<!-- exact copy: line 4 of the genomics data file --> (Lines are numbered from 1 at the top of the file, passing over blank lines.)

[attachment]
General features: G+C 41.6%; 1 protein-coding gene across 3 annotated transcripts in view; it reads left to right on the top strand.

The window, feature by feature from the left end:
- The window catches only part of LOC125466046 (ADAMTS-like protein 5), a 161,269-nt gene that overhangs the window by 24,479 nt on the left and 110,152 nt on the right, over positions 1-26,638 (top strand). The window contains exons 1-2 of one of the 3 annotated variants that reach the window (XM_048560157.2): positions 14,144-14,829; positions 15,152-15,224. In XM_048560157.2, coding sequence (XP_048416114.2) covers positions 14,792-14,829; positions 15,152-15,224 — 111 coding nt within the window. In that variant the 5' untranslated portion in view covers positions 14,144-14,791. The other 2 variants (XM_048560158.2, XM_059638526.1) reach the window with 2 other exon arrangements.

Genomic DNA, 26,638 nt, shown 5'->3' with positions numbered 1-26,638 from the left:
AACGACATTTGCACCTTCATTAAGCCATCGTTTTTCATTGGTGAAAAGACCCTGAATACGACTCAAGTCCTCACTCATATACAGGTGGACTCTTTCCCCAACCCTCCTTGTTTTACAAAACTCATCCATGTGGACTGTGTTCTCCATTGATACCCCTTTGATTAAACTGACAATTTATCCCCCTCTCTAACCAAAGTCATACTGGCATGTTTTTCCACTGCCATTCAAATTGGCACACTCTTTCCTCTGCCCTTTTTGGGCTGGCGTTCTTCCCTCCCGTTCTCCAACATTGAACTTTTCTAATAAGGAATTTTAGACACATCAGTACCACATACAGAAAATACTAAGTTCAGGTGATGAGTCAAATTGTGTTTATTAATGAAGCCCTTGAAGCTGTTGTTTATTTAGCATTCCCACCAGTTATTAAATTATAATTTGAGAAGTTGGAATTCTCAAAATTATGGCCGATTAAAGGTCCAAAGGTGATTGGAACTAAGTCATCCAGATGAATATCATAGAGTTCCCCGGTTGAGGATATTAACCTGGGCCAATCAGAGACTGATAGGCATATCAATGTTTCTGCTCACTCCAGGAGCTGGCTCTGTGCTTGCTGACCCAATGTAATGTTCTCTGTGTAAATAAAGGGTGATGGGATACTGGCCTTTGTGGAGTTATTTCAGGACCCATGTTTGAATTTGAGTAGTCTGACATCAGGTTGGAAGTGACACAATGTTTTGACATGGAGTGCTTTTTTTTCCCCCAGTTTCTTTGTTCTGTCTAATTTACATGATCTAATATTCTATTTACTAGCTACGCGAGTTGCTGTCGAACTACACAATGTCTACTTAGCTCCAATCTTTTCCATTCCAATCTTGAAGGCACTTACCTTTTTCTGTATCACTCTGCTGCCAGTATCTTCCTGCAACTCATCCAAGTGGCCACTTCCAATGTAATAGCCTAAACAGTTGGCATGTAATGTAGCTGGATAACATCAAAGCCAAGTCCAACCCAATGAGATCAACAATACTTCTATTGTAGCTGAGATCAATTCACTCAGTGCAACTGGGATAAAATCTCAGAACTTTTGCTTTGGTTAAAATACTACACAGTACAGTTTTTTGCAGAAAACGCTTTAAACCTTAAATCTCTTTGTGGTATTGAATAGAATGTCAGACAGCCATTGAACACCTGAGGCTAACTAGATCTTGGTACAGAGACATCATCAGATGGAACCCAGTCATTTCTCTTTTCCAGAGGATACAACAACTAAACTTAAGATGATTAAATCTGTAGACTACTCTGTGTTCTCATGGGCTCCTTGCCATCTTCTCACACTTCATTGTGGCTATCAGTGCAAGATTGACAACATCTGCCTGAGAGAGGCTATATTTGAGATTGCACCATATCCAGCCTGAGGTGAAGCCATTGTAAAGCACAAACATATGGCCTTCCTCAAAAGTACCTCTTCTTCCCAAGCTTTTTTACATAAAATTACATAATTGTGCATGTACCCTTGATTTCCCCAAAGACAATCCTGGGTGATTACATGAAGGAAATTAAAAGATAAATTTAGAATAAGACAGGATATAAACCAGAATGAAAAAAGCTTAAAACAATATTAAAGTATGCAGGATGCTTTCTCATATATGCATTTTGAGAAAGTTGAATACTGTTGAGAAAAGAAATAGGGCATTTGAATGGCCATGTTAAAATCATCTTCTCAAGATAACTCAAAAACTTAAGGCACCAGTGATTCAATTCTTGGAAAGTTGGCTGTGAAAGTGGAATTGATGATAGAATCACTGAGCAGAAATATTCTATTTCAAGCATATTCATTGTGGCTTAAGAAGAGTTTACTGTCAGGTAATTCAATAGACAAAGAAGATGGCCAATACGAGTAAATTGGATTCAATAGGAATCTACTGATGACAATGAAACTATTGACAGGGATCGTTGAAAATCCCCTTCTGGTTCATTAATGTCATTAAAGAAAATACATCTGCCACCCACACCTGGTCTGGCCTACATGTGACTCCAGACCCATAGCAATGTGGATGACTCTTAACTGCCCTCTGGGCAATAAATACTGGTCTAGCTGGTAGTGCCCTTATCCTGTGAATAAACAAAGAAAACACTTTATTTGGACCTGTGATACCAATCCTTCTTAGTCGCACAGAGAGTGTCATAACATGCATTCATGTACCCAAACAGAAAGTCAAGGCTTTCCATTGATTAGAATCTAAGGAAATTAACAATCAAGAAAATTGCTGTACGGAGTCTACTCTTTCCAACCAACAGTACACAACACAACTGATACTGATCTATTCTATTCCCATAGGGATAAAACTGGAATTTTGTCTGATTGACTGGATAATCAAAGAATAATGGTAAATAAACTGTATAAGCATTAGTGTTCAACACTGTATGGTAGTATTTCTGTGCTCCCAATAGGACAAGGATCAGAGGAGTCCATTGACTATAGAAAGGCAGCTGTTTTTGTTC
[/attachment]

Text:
Genomic DNA, 26,638 nt, shown 5'->3' with positions numbered 1-26,638 from the left: